Jorge explains how chimes work on a Qolsys IQ Panel 2 Security System. A chime is a quick sound the system makes when a connected sensor is faulted or activated. They are useful for quickly letting you know about system events. You can set up individual chimes for each zone on the system. However, no chimes will be produced if system-wide chimes are disabled. If there is a zone for which you don't want any chime sounds to occur, then you can set its chime setting to None.


Using 2GIG Sensors On a Qolsys IQ Panel 2

Jarrett explains how you can use 2GIG Sensors with the 345 MHz version of the Qolsys IQ Panel 2 Plus. Any sensor you want to use with the system will first need to be enrolled. We recommend auto-enrolling, as this ensures that the sensor can communicate with the panel successfully. Any uni-directional 2GIG 345 MHz Sensor can be used with the 345 MHz IQ Panel 2 Plus. Please note that this does not include the 2GIG eSeries Encrypted Sensors, which are for the 2GIG GC2e and 2GIG GC3e only.

Tags: , , , , , ,

Comments


Posted By

If you're setting up a new security system for use with Alarm.com, then you might be wondering which door and window sensors to use. The answer really comes down to which system you are using and how you intend on using your sensors. Plenty of contact sensor options are usually available!


Alarm sensors do not communicate directly with Alarm.com. Instead, sensors communicate with alarm panels. From there, the panel will use an alarm monitoring communicator to send signals to Alarm.com. This communicator must be activated and registered for Alarm.com service. Per Alarm.com requirements, cellular connectivity is required. This means that your system must use a cellular communicator or a dual-path communicator that is built for use with Alarm.com.

As far as choosing specific sensors, it comes down to determining whether or not they will work with the system you are intending to use with Alarm.com. Today, we're going to break down some of the most popular Alarm.com Security Systems and help you determine the best sensors to use. Remember that our security system kits already come with some compatible sensors to get started. It may only be that you just need to add a few more door and window sensors, or you might not need to add any extra ones at all!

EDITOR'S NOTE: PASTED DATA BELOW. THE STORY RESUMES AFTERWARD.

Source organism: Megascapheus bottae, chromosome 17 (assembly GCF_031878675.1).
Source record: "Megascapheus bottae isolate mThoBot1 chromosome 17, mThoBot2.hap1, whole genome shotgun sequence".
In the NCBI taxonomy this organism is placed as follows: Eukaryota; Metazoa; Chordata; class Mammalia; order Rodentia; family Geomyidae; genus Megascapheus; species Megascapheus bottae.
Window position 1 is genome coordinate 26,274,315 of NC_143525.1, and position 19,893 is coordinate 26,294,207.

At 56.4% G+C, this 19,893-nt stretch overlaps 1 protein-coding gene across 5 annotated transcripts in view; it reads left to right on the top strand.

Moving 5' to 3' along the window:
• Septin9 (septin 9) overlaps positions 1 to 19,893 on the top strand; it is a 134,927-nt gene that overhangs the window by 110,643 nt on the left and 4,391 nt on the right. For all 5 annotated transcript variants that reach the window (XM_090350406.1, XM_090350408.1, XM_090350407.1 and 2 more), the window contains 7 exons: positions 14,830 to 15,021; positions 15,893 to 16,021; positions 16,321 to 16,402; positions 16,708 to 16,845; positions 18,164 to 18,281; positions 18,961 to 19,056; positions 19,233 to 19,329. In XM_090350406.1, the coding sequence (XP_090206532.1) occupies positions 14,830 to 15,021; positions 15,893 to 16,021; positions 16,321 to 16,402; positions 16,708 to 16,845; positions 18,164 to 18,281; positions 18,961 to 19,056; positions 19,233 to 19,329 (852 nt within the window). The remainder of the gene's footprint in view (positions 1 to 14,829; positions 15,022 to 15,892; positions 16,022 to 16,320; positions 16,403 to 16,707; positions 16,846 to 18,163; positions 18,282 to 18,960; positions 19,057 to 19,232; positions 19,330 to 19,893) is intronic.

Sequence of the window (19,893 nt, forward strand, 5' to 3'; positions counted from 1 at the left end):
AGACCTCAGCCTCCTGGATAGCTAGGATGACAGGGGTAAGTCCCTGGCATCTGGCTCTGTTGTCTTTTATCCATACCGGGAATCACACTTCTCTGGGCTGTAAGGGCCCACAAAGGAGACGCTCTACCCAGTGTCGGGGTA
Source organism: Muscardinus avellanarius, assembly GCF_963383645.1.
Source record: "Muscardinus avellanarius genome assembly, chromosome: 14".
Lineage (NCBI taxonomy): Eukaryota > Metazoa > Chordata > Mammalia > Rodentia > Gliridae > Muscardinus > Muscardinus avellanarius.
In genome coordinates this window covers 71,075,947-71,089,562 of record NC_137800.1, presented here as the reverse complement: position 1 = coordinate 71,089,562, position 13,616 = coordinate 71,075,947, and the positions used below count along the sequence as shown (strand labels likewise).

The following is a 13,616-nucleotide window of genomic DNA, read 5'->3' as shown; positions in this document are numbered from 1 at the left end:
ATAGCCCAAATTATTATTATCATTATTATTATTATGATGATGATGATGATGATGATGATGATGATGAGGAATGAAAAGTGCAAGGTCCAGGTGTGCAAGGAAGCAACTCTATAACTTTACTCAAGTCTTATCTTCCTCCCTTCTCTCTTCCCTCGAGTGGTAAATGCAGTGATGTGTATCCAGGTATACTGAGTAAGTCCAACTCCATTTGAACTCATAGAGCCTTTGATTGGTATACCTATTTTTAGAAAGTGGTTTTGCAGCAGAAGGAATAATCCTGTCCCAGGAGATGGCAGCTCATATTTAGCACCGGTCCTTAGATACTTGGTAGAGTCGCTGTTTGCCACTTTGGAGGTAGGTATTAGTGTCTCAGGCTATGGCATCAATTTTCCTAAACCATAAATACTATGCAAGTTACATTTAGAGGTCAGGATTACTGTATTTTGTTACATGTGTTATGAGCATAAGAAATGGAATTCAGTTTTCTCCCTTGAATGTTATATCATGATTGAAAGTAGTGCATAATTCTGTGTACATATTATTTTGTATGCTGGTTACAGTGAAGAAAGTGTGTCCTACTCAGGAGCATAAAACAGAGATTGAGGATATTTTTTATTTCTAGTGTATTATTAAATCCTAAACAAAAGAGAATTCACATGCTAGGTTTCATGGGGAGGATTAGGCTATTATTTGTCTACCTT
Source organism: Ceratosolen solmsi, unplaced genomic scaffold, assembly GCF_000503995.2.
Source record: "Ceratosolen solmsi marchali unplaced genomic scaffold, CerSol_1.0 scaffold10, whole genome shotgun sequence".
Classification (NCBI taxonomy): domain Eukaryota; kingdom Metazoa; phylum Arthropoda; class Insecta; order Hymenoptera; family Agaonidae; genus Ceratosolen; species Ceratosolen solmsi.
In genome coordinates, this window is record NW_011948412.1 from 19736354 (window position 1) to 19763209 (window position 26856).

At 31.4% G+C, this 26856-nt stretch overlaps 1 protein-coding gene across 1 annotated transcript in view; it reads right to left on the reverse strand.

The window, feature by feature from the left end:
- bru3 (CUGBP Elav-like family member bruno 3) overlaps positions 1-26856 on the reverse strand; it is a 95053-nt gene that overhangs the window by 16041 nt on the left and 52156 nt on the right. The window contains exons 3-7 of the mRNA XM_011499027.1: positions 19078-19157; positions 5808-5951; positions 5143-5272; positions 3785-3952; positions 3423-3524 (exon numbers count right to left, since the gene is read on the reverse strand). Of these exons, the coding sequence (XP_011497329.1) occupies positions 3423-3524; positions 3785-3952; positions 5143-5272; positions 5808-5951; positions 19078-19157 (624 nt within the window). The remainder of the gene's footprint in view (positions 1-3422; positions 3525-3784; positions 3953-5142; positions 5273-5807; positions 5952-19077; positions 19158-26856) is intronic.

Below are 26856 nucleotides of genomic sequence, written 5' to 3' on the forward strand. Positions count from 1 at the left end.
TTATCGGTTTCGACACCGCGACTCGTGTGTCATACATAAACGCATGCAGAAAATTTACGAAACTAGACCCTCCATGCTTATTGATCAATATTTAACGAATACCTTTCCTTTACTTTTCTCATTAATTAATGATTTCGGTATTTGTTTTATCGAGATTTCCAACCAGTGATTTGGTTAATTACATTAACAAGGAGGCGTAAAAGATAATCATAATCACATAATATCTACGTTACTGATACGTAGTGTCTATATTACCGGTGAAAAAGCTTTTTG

We will give you three (3) scenarios for each system. These are:

  1. Surface-Mounted Door/Window Sensors
  2. Recessed Door/Window Sensors
  3. Outdoor Door/Window Sensors

In most situations, surface-mounted sensors are what you want to go with. These are the standard regular sensors that you would use with virtually any door or window. They are super easy to install, and they are some of the most basic security devices you will encounter.

If appearance is important to you, and you want the sensor to remain hidden while the door or window is closed, then you may consider getting recessed sensors instead. Just remember that recessed sensors will require you rolling up your sleeves and drilling holes into your door/window and its frame. In addition to the added work, this may also have warranty ramifications with regard to the door or window.